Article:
Receiving an IRS audit notification
is a stressful event for any taxpayer. There are so many variables in most tax returns that it may not be clear what triggered the audit and what you will need to review with the IRS.
What is an IRS audit?
Briefly, an IRS audit is a detailed review of a tax return to ensure that all information is accurate and in compliance with tax laws. It can be a straightforward process or more complex, depending on the issues involved, but knowing your rights and obligations and working with a tax professional if needed can help navigate the process. Audits can be conducted through the mail, in the IRS office, or at the taxpayer’s home, business, or accountant’s office. The type of audit depends on the complexity and specific issues involved.
How does the IRS choose who to audit?
The odds of an audit by the IRS are not entirely random. Certain factors or “triggers” can potentially attract the attention of the IRS and increase the likelihood of an audit. Understanding these triggers can help you navigate your tax filing process with more confidence and ease. Here are the top five audit triggers as per IRS statistics:
- Errors in Filing: Any errors in your tax returns, like mathematical errors, missing or incorrect social security numbers, or discrepancies in income reported can trigger an audit. The IRS reported that about 2.1% of individual tax returns with apparent errors were audited in 2022.
- Inconsistency in Reported Income: The IRS matches the income reported on your tax return with the information reported by your employer, clients, or financial institutions. Any discrepancy can lead to an audit. A recent IRS report revealed that discrepancies in income accounted for approximately 1.5% of individual audits in 2022.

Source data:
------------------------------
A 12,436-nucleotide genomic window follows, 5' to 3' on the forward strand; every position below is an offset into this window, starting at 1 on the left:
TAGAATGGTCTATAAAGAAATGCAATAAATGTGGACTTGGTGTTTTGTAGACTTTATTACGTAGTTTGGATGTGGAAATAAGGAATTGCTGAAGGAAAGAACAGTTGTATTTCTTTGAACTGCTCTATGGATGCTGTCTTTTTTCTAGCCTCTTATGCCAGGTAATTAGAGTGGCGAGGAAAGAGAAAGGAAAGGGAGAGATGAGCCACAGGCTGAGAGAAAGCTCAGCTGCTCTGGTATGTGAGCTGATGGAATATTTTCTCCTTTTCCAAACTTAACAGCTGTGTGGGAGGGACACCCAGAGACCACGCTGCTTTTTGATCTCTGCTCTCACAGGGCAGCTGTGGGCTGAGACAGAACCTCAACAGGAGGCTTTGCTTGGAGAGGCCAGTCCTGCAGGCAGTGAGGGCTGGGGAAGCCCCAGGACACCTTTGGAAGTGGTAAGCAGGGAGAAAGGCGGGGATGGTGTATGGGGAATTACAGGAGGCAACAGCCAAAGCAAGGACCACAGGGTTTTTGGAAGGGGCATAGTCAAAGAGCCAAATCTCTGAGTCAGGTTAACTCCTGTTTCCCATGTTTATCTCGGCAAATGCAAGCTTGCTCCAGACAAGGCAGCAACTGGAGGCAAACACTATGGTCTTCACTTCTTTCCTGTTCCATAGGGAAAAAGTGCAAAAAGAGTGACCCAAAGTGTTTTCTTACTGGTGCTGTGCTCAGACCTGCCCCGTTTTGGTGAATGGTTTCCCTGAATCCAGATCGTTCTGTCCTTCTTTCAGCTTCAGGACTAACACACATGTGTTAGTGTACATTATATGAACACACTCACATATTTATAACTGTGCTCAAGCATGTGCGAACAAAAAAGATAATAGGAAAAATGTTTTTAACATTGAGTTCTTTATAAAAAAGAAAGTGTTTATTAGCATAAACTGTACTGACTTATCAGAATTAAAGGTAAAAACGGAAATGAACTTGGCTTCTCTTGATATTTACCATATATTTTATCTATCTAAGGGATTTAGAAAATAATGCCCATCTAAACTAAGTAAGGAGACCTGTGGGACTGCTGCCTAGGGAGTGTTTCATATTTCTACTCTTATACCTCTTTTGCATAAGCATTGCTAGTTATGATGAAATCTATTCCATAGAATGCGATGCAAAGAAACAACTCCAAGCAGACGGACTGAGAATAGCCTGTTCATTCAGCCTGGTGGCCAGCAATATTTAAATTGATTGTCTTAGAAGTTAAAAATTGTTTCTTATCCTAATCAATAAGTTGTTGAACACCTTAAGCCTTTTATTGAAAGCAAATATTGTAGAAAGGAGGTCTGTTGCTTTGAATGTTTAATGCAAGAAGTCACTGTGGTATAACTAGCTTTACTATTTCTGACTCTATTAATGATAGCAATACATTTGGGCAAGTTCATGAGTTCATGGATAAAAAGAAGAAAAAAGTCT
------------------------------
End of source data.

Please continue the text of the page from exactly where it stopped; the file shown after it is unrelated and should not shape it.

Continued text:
- High Income: While this is not an error, having a high income increases the chances of an audit. As per the statistics mentioned earlier, individuals with an income of $1,000,000 and above had an audit rate of 2.39%.
- Excessive Deductions: If the deductions on your tax returns are disproportionately high compared to your income, this could raise a red flag. The IRS does not disclose specific percentages, but the principle of staying within the norm for your income level applies.
- Foreign Transactions: Having large foreign transactions or financial interests abroad can also trigger an IRS audit. In 2022, about 1.3% of individuals reporting foreign transactions were audited.
You can learn more about your chances of being audited in our recent article – IRS Audits: Are You Really the Next Target?
When you receive an IRS Audit letter, STOP and consider your options.
Before you communicate with the IRS
about an audit, consult with a tax attorney about your options. Often a client will know the answer to this question at the very beginning. But, here are some of the typical reasons why someone would seek out legal support.
- If there are questionable items on the tax return
- There is no paperwork supporting the items on the return being audited
- If the client thinks that the tax return preparer was not honest or knowledgeable